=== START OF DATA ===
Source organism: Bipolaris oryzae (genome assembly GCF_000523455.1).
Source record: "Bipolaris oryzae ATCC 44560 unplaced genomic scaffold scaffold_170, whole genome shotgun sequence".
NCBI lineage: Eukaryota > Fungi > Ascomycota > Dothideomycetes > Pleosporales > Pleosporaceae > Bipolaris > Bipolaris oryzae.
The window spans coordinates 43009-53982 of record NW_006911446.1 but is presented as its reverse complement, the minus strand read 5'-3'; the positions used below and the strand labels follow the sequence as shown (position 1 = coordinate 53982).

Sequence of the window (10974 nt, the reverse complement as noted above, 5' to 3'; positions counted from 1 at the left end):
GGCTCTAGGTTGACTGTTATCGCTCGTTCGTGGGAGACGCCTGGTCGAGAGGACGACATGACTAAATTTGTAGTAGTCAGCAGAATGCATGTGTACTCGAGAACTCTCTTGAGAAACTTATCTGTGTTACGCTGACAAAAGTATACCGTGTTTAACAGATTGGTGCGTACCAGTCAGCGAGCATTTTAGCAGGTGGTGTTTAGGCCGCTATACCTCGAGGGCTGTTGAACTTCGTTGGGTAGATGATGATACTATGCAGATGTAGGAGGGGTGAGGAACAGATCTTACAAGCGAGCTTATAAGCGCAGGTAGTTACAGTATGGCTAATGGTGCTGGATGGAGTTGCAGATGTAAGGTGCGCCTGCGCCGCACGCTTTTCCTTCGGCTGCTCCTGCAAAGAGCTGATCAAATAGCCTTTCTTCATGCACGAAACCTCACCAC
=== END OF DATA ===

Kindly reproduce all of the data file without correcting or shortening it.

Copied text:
Source organism: Bipolaris oryzae (genome assembly GCF_000523455.1).
Source record: "Bipolaris oryzae ATCC 44560 unplaced genomic scaffold scaffold_170, whole genome shotgun sequence".
NCBI lineage: Eukaryota > Fungi > Ascomycota > Dothideomycetes > Pleosporales > Pleosporaceae > Bipolaris > Bipolaris oryzae.
The window spans coordinates 43009-53982 of record NW_006911446.1 but is presented as its reverse complement, the minus strand read 5'-3'; the positions used below and the strand labels follow the sequence as shown (position 1 = coordinate 53982).

Sequence of the window (10974 nt, the reverse complement as noted above, 5' to 3'; positions counted from 1 at the left end):
GGCTCTAGGTTGACTGTTATCGCTCGTTCGTGGGAGACGCCTGGTCGAGAGGACGACATGACTAAATTTGTAGTAGTCAGCAGAATGCATGTGTACTCGAGAACTCTCTTGAGAAACTTATCTGTGTTACGCTGACAAAAGTATACCGTGTTTAACAGATTGGTGCGTACCAGTCAGCGAGCATTTTAGCAGGTGGTGTTTAGGCCGCTATACCTCGAGGGCTGTTGAACTTCGTTGGGTAGATGATGATACTATGCAGATGTAGGAGGGGTGAGGAACAGATCTTACAAGCGAGCTTATAAGCGCAGGTAGTTACAGTATGGCTAATGGTGCTGGATGGAGTTGCAGATGTAAGGTGCGCCTGCGCCGCACGCTTTTCCTTCGGCTGCTCCTGCAAAGAGCTGATCAAATAGCCTTTCTTCATGCACGAAACCTCACCAC